Although initialisation and measurement are generally understood for most major types of quantum computer designs, it is important to emphasis that these need to be performed exceptionally precisely (typically with something like a 99.9999% success rate). Similarly, there are sets of (quantum) logic gates which must be applied with similar precision. If one thinks of the usual computing gate operations (AND, OR, NOT, XOR, NAND, NOR etc.) in the quantum computing world all of these gates exist as well as more exotic examples like Hadamard gates, controlled-NOT gates, T-gates, S-gates, Toffoli gates and iSWAP gates. Although we now know quite a lot about how these gates work and how they need to be put together to perform interesting calculations, how to do it *optimally* is still very much open. Is it best to have the fastest gates so that we can beat decoherence? Should we use the gates that are easiest to implement so they can be done with greater precision? Do we need all the gates, or just a few of them but use them often? When trying to implement quantum error correction, do we just introduce more errors from all the gates we have to apply?. These questions all need to be answered, but the answer depends on which type of quantum computer you are building and how it performs, both on the drawing-board and in the lab.

Once all of these questions are settled, we have a type of quantum computer that we can scale up, that has long decoherence and that we control - we are done, right? Well, not quite. There are then software challenges. How does one perform quantum error correction in the most efficient way? How do we design the support hardware and software (the classical computer that will control the quantum computer)? How do we design our qubits so that when we make millions of them, they are all identical (or close enough to identical)?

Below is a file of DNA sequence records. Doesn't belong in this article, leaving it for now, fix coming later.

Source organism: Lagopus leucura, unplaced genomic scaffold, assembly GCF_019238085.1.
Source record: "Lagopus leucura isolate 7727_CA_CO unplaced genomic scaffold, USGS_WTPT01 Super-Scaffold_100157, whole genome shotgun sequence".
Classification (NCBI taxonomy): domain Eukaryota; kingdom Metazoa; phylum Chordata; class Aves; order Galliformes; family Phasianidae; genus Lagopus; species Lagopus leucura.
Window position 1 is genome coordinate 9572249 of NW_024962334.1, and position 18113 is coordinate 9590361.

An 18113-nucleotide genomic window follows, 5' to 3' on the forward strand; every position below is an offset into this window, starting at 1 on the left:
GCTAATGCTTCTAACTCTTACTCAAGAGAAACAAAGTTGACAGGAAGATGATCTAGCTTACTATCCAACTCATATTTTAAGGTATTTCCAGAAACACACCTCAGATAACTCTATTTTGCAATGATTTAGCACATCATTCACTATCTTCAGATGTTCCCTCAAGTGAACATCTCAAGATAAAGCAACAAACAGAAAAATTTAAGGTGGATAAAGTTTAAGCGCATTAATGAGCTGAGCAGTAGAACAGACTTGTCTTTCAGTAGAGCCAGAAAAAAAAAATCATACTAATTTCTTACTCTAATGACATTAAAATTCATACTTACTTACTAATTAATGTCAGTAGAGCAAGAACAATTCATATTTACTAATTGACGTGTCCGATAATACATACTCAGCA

For a long time, the way forward was unclear and everyone working in quantum computing had their own ideas about what a working quantum computer would look like. Now, things are settling and there are a few leading quantum computer designs. This new focus is not necessarily because we definitely know which way forward but because a few major ideas have progressed far enough that now we know that the principles are sound and it is worth pushing the designs as far as we can. The recent entry of commercial quantum computing efforts has also focused attention much more on the mundane engineering problems required to ultimately get quantum computers to work, without the additional scientific overhead of needing to publish, graduate or get tenure.

Ultimately, the quest to build a quantum computer may well prove to be one of humanities most impressive technological feats of the 21st century, simply because it requires such precise control over the materials it is built from and the software used to run it. It is engineering at a scale and at a level of precision that we could only dream of a few decades ago.

- Jared Cole (cole@h-bar.com.au), co-founder, h-bar quantum consultants